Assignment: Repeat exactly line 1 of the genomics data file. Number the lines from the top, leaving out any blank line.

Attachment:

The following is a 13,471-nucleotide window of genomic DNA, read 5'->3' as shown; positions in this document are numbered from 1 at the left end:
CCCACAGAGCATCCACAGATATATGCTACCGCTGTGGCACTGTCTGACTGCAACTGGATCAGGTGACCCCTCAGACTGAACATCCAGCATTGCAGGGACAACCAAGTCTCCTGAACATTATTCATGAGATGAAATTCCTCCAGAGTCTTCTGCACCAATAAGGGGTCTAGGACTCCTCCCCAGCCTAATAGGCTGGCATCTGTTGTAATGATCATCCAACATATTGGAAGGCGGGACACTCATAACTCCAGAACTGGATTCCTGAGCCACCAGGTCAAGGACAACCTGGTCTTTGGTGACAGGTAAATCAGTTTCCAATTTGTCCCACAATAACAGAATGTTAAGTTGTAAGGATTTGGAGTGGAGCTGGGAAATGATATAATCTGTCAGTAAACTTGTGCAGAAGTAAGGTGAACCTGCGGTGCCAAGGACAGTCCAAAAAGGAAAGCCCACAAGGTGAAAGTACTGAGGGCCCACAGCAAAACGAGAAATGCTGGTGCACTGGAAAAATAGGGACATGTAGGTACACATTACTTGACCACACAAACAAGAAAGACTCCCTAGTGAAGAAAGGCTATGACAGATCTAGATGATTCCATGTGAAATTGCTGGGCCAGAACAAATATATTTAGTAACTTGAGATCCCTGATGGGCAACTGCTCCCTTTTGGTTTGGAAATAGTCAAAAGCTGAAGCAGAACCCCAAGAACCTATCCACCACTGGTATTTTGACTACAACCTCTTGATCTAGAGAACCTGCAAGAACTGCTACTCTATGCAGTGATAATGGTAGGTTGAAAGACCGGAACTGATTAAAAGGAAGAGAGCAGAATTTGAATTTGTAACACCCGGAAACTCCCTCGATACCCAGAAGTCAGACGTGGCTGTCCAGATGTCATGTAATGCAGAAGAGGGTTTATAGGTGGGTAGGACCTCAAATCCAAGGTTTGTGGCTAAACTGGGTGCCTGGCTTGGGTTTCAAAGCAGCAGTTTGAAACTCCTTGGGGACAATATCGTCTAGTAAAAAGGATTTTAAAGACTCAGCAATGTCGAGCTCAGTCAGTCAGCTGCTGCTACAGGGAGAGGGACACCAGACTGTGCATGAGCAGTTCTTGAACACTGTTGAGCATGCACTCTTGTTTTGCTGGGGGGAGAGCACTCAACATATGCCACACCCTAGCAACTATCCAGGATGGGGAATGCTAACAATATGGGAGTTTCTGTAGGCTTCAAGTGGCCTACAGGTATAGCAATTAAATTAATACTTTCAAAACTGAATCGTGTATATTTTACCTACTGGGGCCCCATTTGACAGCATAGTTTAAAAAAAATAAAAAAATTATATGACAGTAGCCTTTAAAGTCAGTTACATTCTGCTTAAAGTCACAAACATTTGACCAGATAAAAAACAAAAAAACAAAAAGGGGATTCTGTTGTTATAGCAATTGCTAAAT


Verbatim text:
The following is a 13,471-nucleotide window of genomic DNA, read 5'->3' as shown; positions in this document are numbered from 1 at the left end: